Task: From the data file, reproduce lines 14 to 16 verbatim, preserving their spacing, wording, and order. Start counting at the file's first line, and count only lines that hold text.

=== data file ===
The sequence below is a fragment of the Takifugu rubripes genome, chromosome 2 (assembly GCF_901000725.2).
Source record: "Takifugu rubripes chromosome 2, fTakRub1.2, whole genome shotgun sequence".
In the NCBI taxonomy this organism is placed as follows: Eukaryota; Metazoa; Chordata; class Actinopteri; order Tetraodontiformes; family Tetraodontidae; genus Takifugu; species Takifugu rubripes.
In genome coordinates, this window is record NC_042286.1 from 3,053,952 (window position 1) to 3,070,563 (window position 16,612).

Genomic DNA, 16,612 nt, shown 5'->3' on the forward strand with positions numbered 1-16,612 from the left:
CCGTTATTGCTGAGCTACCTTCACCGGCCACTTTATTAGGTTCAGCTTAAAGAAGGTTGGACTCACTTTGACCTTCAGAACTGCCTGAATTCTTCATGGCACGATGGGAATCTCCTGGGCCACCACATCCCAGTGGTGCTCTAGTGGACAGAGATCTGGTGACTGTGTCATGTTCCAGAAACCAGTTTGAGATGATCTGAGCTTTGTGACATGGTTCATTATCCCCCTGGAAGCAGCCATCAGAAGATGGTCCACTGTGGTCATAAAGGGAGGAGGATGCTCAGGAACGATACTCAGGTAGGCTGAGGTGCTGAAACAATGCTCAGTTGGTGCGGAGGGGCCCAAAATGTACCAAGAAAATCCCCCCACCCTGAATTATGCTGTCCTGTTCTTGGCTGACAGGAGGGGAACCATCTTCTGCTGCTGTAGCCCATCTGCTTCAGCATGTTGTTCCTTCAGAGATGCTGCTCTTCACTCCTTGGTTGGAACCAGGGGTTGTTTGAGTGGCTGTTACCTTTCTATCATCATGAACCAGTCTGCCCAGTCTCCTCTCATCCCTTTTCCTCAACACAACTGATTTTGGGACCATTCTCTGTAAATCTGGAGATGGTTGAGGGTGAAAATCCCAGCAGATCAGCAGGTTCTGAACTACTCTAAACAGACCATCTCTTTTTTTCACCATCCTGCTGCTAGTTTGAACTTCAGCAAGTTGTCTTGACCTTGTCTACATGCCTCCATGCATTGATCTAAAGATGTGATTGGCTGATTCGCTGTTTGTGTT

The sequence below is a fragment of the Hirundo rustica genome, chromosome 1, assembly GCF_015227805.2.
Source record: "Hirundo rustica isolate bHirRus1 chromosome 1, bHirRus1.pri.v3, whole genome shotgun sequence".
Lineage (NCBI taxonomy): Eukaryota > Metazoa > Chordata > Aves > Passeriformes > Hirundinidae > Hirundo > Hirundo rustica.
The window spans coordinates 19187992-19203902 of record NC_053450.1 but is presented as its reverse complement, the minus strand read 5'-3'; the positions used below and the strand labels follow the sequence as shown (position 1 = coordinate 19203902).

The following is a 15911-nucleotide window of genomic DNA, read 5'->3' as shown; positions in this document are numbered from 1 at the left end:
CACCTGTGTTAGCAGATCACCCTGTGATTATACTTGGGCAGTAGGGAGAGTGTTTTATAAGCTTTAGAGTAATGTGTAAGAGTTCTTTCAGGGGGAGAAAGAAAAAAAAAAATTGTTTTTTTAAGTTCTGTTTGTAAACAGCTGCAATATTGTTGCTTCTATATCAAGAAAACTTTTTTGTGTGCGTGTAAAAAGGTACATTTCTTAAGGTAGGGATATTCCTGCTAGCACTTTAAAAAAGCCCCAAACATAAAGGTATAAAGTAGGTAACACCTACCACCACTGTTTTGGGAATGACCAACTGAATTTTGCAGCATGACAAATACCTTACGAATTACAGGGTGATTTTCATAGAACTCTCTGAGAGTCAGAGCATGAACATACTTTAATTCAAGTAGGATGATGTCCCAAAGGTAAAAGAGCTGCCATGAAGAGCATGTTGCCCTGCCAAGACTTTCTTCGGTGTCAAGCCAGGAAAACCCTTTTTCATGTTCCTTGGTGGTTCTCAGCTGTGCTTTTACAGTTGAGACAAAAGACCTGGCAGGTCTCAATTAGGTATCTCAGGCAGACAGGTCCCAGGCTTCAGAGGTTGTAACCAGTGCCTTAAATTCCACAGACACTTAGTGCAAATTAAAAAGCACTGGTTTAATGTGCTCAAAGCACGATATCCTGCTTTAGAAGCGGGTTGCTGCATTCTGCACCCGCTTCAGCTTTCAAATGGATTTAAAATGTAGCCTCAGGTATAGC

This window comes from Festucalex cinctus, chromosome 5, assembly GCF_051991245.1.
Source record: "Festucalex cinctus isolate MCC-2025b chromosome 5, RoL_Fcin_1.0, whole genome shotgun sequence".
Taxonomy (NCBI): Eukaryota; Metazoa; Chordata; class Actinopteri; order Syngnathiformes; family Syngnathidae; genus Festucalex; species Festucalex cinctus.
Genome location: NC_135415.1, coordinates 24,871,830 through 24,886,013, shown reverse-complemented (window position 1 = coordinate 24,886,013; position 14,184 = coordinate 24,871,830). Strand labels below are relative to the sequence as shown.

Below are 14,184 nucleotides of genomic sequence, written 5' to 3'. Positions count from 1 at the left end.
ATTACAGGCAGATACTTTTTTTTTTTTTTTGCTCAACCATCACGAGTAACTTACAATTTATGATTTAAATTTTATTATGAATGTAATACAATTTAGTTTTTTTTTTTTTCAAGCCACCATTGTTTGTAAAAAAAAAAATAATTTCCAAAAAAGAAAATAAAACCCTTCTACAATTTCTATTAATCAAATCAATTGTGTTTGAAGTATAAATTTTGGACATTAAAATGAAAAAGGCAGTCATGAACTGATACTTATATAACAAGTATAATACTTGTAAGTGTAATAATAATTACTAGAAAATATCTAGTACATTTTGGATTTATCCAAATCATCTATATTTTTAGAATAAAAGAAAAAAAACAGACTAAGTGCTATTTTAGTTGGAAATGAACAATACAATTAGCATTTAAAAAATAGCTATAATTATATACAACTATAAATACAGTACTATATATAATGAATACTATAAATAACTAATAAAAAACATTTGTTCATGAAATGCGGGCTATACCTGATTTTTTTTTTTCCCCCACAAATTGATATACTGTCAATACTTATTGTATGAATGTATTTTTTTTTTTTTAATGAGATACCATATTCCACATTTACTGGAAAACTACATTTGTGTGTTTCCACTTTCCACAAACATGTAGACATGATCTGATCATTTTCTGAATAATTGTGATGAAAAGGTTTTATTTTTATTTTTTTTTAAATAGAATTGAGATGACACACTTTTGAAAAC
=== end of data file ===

Source record: "Festucalex cinctus isolate MCC-2025b chromosome 5, RoL_Fcin_1.0, whole genome shotgun sequence".
Taxonomy (NCBI): Eukaryota; Metazoa; Chordata; class Actinopteri; order Syngnathiformes; family Syngnathidae; genus Festucalex; species Festucalex cinctus.
Genome location: NC_135415.1, coordinates 24,871,830 through 24,886,013, shown reverse-complemented (window position 1 = coordinate 24,886,013; position 14,184 = coordinate 24,871,830). Strand labels below are relative to the sequence as shown.